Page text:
By Young-Hee Kim, Jack C Lee, Sanjay Banerjee (Series Editor)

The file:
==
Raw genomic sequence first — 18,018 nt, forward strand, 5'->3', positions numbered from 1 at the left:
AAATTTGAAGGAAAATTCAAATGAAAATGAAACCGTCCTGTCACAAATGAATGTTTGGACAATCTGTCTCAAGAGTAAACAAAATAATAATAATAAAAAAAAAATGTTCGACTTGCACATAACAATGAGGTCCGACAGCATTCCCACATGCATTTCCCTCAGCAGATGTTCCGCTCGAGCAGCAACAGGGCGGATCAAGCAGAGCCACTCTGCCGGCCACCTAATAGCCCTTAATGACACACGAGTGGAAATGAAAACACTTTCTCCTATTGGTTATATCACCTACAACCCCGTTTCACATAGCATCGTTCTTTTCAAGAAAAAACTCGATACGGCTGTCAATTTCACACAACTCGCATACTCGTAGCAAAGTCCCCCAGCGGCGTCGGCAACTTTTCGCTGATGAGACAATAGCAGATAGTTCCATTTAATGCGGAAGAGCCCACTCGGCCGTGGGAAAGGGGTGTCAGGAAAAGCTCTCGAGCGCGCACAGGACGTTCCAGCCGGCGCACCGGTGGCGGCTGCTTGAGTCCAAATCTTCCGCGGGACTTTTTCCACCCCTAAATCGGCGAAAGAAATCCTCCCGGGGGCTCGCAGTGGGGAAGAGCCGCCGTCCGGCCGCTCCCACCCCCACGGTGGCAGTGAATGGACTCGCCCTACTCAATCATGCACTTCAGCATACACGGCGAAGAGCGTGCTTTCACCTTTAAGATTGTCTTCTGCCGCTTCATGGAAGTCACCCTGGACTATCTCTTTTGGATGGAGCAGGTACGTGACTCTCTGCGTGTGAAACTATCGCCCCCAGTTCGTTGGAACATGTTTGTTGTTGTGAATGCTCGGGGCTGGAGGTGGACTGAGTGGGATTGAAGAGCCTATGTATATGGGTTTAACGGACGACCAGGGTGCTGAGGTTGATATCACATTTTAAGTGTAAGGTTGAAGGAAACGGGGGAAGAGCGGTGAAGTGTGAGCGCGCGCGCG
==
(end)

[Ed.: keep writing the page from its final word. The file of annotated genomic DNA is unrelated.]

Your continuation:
Semiconductors continue to get smaller with a tremendous increase in the density of devices that necessarily conduct electrons. Because of this density of functions and devices engineers and scientists are searching for practical and effective new materials that are non-conductive (dielectric) in order to build much smaller and viable gates through which electrons move without effecting parallel and overlapping operations. Chip density and performance improvements have been driven by aggressive scaling of semiconductor devices. In both logic and memory applications, SiO2 gate dielectrics have reached its minimum thickness due to direct tunneling current and reliability concerns. Therefore high-k dielectrics have attracted a great deal of attention from industries as the replacement of conventional SiO2 gate dielectrics. So far, many of the candidate materials have been evaluated and Hf-based high-k dielectrics appears to be one of the promising materials for gate dielectrics.
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